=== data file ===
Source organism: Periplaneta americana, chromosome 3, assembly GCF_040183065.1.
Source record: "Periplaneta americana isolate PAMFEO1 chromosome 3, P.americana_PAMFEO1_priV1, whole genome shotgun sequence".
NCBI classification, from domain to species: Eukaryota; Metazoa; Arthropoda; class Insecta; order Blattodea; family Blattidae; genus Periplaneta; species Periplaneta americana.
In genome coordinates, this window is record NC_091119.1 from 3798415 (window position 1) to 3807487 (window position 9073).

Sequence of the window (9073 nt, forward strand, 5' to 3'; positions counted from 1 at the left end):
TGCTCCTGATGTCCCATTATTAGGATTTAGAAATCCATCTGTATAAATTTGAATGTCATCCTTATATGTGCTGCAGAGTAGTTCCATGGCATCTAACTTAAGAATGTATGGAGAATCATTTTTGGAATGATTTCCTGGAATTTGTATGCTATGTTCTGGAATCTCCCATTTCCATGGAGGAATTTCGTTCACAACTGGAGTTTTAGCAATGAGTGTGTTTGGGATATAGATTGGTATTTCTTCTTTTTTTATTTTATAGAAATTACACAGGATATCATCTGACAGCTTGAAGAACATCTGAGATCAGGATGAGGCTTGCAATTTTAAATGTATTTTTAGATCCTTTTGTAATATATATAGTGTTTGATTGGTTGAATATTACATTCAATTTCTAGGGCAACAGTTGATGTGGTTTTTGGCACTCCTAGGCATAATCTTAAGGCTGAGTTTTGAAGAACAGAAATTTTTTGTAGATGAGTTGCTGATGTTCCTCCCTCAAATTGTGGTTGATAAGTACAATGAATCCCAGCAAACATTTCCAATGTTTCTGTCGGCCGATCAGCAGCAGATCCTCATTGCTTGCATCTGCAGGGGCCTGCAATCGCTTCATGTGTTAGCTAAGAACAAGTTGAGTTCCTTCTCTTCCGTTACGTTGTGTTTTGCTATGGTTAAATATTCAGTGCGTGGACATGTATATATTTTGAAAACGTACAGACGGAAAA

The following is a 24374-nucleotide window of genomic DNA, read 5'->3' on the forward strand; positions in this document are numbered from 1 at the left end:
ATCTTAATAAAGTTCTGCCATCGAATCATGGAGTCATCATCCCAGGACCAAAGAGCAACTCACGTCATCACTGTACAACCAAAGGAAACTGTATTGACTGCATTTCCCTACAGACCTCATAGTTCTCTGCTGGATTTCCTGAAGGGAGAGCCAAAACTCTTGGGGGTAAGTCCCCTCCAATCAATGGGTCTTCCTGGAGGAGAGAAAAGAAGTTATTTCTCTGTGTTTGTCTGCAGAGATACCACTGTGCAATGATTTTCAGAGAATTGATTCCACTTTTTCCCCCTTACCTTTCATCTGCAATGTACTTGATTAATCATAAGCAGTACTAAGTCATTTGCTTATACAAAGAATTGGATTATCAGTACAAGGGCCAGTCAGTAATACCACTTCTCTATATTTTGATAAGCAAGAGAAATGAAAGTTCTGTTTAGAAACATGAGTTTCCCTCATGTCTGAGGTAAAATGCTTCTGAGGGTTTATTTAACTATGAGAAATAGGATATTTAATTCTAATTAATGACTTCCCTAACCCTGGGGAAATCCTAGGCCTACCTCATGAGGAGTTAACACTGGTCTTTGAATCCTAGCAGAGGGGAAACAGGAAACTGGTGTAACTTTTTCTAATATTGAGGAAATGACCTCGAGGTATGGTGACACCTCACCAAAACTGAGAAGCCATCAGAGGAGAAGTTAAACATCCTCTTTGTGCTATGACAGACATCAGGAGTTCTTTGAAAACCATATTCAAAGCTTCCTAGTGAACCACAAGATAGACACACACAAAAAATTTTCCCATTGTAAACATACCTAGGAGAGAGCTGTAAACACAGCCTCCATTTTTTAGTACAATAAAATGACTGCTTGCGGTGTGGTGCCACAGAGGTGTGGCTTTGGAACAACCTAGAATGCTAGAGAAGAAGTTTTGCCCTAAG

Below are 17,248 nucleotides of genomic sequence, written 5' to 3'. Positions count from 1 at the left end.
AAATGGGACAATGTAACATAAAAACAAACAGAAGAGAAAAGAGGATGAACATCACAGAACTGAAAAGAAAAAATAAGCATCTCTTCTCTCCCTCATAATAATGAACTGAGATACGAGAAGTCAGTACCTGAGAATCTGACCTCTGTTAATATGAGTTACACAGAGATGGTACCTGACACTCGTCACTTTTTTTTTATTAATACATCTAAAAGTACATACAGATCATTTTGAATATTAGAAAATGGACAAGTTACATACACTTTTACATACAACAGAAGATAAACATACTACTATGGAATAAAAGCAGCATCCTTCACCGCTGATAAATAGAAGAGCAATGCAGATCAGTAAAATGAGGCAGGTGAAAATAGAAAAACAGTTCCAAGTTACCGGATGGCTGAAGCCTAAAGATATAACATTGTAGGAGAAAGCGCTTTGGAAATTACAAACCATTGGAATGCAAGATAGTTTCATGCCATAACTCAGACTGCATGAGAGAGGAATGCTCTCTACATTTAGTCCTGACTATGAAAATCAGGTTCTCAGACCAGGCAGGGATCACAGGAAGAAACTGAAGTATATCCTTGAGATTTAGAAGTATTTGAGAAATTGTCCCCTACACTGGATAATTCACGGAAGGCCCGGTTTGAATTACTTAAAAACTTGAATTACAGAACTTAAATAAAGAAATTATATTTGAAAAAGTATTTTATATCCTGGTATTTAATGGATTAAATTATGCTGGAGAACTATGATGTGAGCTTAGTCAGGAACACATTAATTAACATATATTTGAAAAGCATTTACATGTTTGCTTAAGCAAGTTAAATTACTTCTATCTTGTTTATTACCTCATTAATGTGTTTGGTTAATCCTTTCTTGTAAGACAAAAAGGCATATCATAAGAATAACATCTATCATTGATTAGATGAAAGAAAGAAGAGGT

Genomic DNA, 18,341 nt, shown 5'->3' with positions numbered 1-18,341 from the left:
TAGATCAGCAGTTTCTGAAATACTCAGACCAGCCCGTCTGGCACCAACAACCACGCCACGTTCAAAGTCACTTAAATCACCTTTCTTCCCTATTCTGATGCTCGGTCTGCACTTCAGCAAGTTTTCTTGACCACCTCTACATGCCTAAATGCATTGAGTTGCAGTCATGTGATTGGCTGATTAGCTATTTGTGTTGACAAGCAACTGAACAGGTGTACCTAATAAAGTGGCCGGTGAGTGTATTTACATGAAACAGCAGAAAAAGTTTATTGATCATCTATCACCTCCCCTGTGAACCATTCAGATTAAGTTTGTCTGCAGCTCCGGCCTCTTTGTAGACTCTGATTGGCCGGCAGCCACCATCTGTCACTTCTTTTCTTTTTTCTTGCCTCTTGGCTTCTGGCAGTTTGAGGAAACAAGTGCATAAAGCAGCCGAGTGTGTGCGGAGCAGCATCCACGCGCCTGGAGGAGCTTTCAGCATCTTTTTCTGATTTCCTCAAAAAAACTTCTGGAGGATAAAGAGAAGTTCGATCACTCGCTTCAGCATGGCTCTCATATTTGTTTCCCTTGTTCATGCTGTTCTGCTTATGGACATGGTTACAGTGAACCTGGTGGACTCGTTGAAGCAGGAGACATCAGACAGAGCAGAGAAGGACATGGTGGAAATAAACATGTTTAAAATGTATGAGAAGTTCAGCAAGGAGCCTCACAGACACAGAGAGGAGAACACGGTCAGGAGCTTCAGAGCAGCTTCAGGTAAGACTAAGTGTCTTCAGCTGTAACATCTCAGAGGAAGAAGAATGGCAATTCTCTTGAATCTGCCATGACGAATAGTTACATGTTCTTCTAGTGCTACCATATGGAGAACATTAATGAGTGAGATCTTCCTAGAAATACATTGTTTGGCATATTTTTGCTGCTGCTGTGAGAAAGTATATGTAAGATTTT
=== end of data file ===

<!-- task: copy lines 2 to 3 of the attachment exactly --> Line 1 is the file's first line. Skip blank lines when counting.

Source record: "Periplaneta americana isolate PAMFEO1 chromosome 3, P.americana_PAMFEO1_priV1, whole genome shotgun sequence".
NCBI classification, from domain to species: Eukaryota; Metazoa; Arthropoda; class Insecta; order Blattodea; family Blattidae; genus Periplaneta; species Periplaneta americana.